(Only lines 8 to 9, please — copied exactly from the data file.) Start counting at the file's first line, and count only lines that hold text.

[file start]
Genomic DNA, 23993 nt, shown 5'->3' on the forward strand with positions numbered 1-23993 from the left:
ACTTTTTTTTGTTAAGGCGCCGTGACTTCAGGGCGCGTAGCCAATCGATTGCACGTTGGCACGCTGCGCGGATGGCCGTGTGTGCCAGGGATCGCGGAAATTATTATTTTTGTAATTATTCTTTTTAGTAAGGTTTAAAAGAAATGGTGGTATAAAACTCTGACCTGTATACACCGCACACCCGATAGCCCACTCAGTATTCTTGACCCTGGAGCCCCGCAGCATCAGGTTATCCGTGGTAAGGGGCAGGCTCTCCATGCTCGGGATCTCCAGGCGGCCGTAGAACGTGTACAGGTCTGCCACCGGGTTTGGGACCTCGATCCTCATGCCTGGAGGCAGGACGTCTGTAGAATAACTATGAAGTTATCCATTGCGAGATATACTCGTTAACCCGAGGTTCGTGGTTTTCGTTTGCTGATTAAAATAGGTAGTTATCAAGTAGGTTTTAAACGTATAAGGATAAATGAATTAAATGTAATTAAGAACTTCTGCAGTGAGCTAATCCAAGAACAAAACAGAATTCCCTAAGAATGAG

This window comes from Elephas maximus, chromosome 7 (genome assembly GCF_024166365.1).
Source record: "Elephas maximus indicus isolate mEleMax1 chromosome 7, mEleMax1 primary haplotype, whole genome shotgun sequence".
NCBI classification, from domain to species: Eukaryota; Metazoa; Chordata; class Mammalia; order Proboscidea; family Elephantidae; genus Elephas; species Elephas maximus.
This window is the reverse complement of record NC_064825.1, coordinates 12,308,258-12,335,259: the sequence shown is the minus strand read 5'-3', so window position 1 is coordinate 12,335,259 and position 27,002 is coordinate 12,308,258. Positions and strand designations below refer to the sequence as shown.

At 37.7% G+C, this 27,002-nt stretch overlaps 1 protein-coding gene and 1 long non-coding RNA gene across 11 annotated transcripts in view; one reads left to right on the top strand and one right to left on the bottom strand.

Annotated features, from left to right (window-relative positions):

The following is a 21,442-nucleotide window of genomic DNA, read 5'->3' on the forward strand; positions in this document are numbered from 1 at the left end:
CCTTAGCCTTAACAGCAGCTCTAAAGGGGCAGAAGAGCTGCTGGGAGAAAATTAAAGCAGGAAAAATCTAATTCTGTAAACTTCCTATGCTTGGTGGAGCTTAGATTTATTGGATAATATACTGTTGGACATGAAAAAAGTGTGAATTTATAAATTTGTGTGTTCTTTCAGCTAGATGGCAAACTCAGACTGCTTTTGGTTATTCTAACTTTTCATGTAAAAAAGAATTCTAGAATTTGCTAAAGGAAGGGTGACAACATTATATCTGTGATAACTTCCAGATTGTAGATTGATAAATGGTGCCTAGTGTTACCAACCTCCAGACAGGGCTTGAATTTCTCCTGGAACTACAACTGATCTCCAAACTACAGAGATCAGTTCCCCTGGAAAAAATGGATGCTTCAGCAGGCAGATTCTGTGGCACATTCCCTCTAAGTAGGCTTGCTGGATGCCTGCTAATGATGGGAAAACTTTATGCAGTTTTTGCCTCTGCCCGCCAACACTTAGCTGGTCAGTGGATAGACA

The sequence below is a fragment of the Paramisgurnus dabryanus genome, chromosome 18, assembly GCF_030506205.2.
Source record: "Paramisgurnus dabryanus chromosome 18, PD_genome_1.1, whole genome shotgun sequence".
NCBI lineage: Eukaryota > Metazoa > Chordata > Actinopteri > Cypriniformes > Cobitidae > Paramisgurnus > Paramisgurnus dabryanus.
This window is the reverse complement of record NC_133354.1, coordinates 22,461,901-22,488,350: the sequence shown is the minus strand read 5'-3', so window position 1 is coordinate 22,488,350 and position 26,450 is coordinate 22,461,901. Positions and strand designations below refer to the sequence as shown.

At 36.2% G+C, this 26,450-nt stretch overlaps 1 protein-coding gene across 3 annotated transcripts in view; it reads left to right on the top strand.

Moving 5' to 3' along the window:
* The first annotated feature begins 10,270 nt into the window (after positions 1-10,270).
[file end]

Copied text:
Annotated features, from left to right (window-relative positions):

The following is a 21,442-nucleotide window of genomic DNA, read 5'->3' on the forward strand; positions in this document are numbered from 1 at the left end: